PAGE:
Asthma is a condition in which the airways swell and narrow, and produce extra mucus. This makes breathing difficult, and it may trigger other symptoms such as wheezing, coughing, and shortness of breath. In some cases, asthma is a minor nuisance, but in some others, it can be a major problem that interferes with normal life and may lead to life threatening complications.
Asthma cannot be cured, however, its symptoms can be managed. According to the latest World Health Organization (WHO) data published in 2014 Asthma Deaths in Myanmar totaled 13,297, or in other words, 3.34% of total deaths. In Myanmar, the age adjusted Death Rate is 34.30 per 100,000 of population, which ranks Myanmar number 2 in the world.
Symptoms of asthma vary from person to person. Some have infrequent asthma attacks, and have symptoms only in certain situations such as when exercising, and some others have symptoms all the time.
Common signs and symptoms include:
- Chest tightness or pain
- Shortness of breath
- Trouble sleeping due to shortness of breath, coughing or wheezing
- A wheezing or whistling sound when exhaling
- Wheezing or coughing attacks that become worse by a respiratory virus such as a flu or cold
The following signs could mean that the asthma is worsening:
- Asthma symptoms that are more frequent and troublesome
- The need to use an inhaler more often
- Increased difficulty breathing
In some patients, the signs and symptoms of asthma show up in certain situations that include:
- Occupational asthma, which is triggered by workplace pollutants or irritants such as chemical gases, fumes, or dust
- Exercise-induced asthma, which worsens when the air is dry or cold
- Allergy-induced asthma, which is triggered by particular allergens or irritants such as cockroaches, pet dander, or pollen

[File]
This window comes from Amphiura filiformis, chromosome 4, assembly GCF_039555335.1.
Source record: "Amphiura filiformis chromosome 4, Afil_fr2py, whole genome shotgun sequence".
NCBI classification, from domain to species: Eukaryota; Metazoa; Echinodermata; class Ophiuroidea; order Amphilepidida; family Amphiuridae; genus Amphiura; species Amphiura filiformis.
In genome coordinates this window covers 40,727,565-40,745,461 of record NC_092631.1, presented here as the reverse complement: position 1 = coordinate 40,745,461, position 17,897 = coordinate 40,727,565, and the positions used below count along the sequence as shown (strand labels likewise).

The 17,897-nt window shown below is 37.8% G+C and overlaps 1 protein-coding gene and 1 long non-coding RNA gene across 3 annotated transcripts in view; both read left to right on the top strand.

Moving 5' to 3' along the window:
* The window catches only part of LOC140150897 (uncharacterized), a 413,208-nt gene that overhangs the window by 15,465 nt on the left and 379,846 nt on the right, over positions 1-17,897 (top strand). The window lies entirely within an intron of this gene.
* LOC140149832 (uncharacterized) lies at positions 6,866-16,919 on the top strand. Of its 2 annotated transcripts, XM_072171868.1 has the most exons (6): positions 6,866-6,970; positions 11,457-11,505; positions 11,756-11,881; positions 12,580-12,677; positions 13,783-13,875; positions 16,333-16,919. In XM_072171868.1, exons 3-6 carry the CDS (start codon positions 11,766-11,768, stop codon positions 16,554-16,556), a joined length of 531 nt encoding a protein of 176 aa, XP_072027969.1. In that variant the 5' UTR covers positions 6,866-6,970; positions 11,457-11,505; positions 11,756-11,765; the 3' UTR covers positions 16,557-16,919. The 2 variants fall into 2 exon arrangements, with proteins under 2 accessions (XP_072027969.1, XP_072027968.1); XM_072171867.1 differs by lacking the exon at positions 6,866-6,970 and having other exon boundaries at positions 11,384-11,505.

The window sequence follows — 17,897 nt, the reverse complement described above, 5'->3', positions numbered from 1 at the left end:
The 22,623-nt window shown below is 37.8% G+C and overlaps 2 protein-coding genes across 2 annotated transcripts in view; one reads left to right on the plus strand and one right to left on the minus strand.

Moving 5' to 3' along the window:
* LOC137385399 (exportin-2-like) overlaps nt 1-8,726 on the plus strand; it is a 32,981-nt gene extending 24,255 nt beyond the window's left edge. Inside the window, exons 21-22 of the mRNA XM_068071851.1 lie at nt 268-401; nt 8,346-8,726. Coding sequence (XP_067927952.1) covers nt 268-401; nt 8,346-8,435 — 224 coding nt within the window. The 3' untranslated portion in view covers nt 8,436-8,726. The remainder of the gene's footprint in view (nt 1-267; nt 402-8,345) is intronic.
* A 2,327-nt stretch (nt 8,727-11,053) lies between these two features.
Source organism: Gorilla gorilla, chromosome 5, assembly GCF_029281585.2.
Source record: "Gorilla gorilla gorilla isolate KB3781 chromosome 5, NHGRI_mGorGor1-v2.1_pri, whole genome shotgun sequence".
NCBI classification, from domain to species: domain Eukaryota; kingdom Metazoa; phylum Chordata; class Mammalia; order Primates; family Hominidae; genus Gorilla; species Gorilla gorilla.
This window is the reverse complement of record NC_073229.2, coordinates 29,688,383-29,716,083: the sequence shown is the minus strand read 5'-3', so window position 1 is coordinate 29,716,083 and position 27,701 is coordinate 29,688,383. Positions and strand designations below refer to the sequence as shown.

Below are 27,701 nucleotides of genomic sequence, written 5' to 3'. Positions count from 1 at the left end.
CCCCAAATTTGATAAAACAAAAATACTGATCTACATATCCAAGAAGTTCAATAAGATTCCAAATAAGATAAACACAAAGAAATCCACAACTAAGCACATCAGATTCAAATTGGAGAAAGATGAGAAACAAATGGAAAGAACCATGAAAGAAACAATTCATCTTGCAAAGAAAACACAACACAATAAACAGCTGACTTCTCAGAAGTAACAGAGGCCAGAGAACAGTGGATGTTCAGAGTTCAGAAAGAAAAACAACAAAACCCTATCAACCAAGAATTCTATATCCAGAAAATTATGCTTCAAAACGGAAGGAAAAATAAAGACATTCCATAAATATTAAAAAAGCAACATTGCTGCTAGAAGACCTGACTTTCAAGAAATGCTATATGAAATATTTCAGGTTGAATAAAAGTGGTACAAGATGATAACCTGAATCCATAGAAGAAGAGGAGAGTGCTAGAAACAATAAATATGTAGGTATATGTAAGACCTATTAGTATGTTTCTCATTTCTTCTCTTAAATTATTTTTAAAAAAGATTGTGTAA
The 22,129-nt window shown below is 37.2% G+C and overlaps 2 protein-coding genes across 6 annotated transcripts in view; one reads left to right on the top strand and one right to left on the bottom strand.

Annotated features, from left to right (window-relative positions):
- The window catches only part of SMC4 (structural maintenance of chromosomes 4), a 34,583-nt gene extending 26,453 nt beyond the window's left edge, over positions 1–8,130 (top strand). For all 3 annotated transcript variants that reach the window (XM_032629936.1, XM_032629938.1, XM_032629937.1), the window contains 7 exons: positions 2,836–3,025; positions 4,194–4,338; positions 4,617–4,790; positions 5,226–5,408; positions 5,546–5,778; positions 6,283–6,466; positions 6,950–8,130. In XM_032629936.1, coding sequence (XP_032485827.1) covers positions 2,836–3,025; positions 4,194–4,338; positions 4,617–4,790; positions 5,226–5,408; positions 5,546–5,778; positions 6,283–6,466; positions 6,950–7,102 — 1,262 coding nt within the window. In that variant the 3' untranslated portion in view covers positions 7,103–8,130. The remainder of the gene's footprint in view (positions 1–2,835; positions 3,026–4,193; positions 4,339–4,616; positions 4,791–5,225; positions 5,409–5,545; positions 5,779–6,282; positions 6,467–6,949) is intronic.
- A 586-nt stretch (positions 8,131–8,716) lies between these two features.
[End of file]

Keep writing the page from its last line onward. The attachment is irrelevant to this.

When to see a doctor
Severe asthma attacks need immediate medical attention as they can be life-threatening. So, you must know what to do in case such a situation arises. Signs and symptoms of an asthma emergency are:
- Rapid worsening of wheezing or shortness of breath
- When a quick-relief inhaler such as albuterol does not help
- Shortness of breath even with minimal physical activity
Other than these emergency situations, you should contact your doctor:
- If you think you might have asthma
- If your symptoms become worse
- For continuous monitoring of asthma after getting a diagnosis
- To review asthma treatment
The key to stopping asthma attacks is long term control and prevention. Treatment of asthma usually involves learning to identify the triggers, making efforts to avoid them, and the tracking your breathing to ensure your daily medications are working to keep your symptoms under control. For flare-ups doctors usually prescribe quick relief inhalers.
The right medications for a particular patient depends on a number of things —age, asthma triggers, symptoms, and what works best for him/her to keep the asthma under control. Long term medications are used to reduce the inflammation in the airways that cause symptoms. Bronchodilators or quick relief inhalers quickly open the inflamed or swollen airways that are limiting breathing. Some patients also require allergy medications.
Asthma is usually a chronic conditions, although in some cases, it goes into long periods of remission. Long term prognosis of the illness depends on its severity:
In mild to moderate cases, it can improve over time. Many adults even become completely symptom free. In some severe cases as well, adults may get better depending on the degree of obstruction in the lungs and effectiveness of promptness of treatment. However, in approximately 10% of severe cases, there are changes in the structure of the walls of the airways, which causes irreversible and progressive problems in lung function despite aggressive treatment.
Unfortunately, there is no way to prevent asthma, but you and your doctor can work together to design a treatment plan for living with your asthmatic condition, and preventing asthma attacks.
- Follow your asthma treatment plan properly
- Get influenza and pneumonia vaccinations
- Identify and avoid asthma triggers
- Monitor your breathing
- Take your medication as prescribed
- Identify and treat attacks early